The more I learn about remote work, the more I see the importance of Psychological Safety. Our tips for managing remote teams, or any leadership strategies, software, or tools will only work if you establish this concept.
According to organizational behavioral scientist Amy Edmondson of Harvard, "Psychological safety refers to the shared belief among team members that the team is safe for interpersonal risk-taking." In other words, do I feel safe to be myself and do my best? Amy's research shows that psychological safety increases creativity, productivity, job satisfaction, and employee retention.
On the other hand, a lack of psychological safety can lead to feelings of anxiety, withdrawal, and reduced willingness to contribute, which can negatively impact team performance, employee productivity, and organizational culture. According to McKinsey, only 27% of leaders create psychological safety, so you may have been on a team that suffered from a 'defensive culture.'
The message is clear: as a manager, it's essential to prioritize psychological safety within your team. When individuals feel safe to speak up and take risks, they are more likely to contribute to the team's success, be more creative and productive, enjoy their jobs more, and not quit.
How to get started building psychological safety:
- Kick off your efforts by surveying how psychologically safe your team feels. I like Voltage Control's Miro template. To foster psychological safety within your team, encourage open communication and active listening. Create a space where individuals feel comfortable sharing their thoughts and ideas without fear of negative consequences.
- Then, get to know each other better in a safe environment by writing and sharing Personal User Manual. It may sound basic, but going back to fundamentals is a great place to build trust and safety between team members, even if they've worked together for years.
- Recognize and reward individuals who speak up and share their ideas, even if they still need to form them fully. Giving this recognition can help build confidence and trust within the team.
Key stat about psychological safety in managing remote teams:
Software and tools to use:
- Workshop: Rising Team's Psychological Safety Kit, in which you'll write User Manuals outlining working style preferences and stories about workplace needs and struggles. You can also check out the University of Illinois's "Cultures of Safety," a one-hour training for their Diversity, Equity, and Inclusion course to build effective team cultures.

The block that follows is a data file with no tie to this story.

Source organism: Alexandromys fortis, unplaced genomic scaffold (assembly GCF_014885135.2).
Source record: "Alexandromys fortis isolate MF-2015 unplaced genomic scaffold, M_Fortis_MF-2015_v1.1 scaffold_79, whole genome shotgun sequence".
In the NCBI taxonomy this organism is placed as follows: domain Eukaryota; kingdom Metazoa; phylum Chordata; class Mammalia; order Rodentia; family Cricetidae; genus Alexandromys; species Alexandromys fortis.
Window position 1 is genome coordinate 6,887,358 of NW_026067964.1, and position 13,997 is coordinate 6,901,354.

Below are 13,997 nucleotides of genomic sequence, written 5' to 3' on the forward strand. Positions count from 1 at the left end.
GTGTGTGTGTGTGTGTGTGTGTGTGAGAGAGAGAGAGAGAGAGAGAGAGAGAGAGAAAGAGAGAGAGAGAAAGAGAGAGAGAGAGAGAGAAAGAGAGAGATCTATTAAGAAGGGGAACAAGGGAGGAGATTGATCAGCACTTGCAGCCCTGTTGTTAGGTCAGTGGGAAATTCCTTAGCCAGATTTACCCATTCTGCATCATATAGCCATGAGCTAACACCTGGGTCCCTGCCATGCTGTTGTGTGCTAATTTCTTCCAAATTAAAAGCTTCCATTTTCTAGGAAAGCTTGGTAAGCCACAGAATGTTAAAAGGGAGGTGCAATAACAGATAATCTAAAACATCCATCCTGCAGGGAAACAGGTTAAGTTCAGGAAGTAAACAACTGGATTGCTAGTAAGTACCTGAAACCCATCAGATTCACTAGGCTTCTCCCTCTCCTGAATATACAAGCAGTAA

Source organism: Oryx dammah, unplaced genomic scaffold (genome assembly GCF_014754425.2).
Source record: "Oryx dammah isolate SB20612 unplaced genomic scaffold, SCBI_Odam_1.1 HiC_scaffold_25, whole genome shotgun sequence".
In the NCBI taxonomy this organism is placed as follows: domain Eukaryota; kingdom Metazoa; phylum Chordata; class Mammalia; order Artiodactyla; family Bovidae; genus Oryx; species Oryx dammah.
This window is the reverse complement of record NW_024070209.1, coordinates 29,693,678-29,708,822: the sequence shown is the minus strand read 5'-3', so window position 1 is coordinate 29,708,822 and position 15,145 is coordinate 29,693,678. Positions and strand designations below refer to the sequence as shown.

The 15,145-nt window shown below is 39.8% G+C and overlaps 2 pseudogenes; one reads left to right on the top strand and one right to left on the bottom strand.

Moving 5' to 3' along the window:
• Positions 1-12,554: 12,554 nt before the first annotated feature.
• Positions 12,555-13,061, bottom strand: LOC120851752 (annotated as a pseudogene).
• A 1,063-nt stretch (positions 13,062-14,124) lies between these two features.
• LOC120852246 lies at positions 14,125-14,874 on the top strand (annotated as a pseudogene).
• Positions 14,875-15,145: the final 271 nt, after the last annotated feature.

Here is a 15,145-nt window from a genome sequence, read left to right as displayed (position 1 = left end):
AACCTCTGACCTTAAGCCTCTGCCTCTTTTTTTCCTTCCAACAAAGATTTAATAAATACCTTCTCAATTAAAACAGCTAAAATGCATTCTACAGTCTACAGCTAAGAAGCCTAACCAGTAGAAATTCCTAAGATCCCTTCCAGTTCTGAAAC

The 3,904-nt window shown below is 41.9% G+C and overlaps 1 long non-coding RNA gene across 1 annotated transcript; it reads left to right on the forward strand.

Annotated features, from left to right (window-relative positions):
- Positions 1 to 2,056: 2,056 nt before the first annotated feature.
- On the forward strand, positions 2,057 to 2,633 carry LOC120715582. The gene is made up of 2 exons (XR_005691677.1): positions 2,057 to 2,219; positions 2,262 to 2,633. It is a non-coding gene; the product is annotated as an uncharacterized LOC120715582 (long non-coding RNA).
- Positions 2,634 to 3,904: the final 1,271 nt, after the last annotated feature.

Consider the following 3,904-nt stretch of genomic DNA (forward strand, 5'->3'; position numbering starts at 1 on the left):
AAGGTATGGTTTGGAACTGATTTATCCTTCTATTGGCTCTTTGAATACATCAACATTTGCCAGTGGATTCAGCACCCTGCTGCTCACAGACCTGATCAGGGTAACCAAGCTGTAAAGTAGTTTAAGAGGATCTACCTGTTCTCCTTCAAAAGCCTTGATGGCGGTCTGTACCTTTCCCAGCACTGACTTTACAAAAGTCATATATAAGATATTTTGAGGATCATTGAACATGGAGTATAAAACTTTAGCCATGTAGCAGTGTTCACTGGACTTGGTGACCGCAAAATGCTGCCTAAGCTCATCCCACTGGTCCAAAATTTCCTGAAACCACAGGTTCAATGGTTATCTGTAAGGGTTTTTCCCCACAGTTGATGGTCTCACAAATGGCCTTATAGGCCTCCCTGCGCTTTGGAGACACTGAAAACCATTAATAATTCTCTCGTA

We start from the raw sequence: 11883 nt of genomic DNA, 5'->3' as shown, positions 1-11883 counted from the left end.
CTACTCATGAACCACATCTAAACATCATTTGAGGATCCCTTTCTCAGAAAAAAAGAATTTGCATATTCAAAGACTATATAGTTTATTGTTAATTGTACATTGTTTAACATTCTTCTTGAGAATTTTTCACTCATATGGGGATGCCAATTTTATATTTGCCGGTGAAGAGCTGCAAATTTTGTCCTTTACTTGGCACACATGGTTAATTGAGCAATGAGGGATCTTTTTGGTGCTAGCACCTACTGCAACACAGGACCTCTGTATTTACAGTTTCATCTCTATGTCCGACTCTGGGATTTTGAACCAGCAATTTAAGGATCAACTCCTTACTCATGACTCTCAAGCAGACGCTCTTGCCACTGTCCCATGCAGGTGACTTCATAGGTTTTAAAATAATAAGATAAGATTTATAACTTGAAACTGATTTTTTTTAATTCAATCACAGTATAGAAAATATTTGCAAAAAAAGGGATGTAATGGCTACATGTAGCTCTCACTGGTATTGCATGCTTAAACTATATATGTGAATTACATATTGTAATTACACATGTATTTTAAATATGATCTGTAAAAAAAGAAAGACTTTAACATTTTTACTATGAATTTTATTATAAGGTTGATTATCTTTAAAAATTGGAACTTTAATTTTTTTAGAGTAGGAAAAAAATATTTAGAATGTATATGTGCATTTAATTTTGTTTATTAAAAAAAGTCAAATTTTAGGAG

- One-on-ones: use platforms like Culture Amp, Pingboard, and Lattice to run better one-on-ones, download our one-on-one meeting template, or use our one-on-one questions generator to strengthen the trust between you and individual team members.
- Feedback: providing regular feedback is a fundamental building block to creating a culture of trust and safety. Use the platforms above and Officevibe, 15Five, and TinyPulse. Kona is a unique Slack-based solution that retrieves feedback.
- Employee input: Feedback should be a two-way street. Regularly allow your team to provide you with their input and feedback, often using free employee survey tools. Check our article on employee engagement survey vendors if you want more in-depth options and support.
Read more about psychological safety:
- Harvard's Amy Edmondson's original research on psychological safety.
- Google's guide to understanding the dynamics of effective teams, starts with psychological safety.
- Microsoft CEO Satya Nadella's organizational framework, "Model, Coach, Care," focuses on implementing psychological safety.
- A deep-dive into the science behind why psychological safety works by Paul J Zak on Harvard Business Review.